Glim sighs, peeking between her fingers and tapping her foot.

Finally, his eyes still staring at the swinging stone, Hern’s fingers find the code, and the device beeps again, this time low and long. And the vault door—so thick and solid a moment ago—dematerializes, revealing a hollow black corridor, lightless, endless.

I swallow and shiver, chilled by a draft of cold air.

I feel Glim’s hand slide into mine. The heat of her skin warms me all over, and then her mouth is pressed against my mouth: my heart burns.

“You’re amazing,” she whispers, lips on my lips, squeezing my hand until my whole being smolders. Our breath mingles, two girls of smoke; we gasp and then waft into the tunnel of darkness.


The spell—as Jinsa called it—that I cast over Hern will last for an hour. Long enough for us to find the box of photos and letters, Jinsa promised me, then leave the vault and return to our rooms, with no one the wiser.

I pull Glim along, following the instructions Jinsa helped me memorize at the school. Walk straight back until you come to an opening on your left. Turn right; then turn right again…

Strange shapes loom all around us. The space is too big to contemplate, the ceiling too far away to see. Everything is black, unless it’s silver: silver shelves and sealed cases. Silver locks on silver safes.

“What if it’s locked?” Glim says. “Your box. What if it’s—”

I shake my head. “Jinsa said it’s an open box. Just sitting there. It’s nothing important, only papers.”

Mouth at my ear, Glim makes a shushing sound. “It’s the most important relic of all. It’s living history. Your history, Dawn.”

“We don’t know that for certain—”

“We will soon.”

I nod, because my lips are too dry to speak. Hand in hand we walk past the remains of time—neatly categorized. It seems perverse, this conserved arrangement of artifacts.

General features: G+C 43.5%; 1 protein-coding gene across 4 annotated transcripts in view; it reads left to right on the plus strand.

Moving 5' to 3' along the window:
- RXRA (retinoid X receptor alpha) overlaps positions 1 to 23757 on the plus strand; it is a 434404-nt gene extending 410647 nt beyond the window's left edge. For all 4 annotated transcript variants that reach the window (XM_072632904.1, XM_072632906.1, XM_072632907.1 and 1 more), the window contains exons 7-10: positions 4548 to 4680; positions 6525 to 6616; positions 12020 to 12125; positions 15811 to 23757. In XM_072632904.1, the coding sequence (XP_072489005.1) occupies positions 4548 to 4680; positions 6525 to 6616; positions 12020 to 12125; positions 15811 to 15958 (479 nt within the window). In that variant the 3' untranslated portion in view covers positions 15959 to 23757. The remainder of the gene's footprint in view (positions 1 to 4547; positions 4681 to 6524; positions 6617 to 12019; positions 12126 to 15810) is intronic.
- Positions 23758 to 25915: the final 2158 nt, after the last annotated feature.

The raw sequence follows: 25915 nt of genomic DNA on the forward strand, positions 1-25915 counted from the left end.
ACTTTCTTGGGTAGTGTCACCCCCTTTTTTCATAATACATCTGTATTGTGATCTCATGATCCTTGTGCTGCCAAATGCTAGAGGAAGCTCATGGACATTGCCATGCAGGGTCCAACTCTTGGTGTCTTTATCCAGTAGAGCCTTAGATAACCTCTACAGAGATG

The universe is chaos, not order.

Time is wild, not something to be tamed.

“Look, Dawn. There it is.”

When you reach the cabinet that looks like it’s on fire, turn left.

Within the silver walls of the sturdy cupboard, small fires burn—though no heat pulses through the glass, and there are no scorch marks on the surfaces of the shelves.

“I think they’re alive,” Glim breathes, fascinated, leaning nearer to the pale yellow lights. “I wonder if they’re related to Fiers, if they originated on my world. I’ve never seen anything like them before…” Her fingers tug at the lock on the case, but it holds fast. She gives me a flickering smile. “Another time, maybe?”

I smile at her and press a quick kiss to her lips. “Yes.”

We turn left.

Walk on until you reach the end of the corridor. There, to your right, will be the box. It’s at the bottom of the shelf with its lid askew. Just a small silver box. Unmarked and unremarkable.

I pause, stumble.

Glim wraps her arm around my waist, urges me on.

It’s just as Jinsa described it: the box, the lid. Even before I lean near, I can see a soft mound of paper within—unmoved, most likely, since Jinsa last disturbed it.

“This is it,” I whisper, kneeling. Glim kneels beside me and takes the lid in her hands, the flames in her eyes casting a shifting red light.

The first thing I draw from the box is a photograph. It’s a blurry image of a doorway, with a yellow-painted room beyond. Near the floor, just at the edge of the open door, disappearing into the yellow room, a white tail like a fan is visible, caught mid-wag.

My tears splash onto the picture, and Glim quickly takes it from me, evaporating the beads of saltwater with her hot breath.

“The letters,” she insists, nodding toward the box.

I pick up a stained piece of paper, unfold it with shaking hands. The words are written in an incomprehensible language, but someone—an archivist of the vault?—has written a Standard Nirin translation in the margins.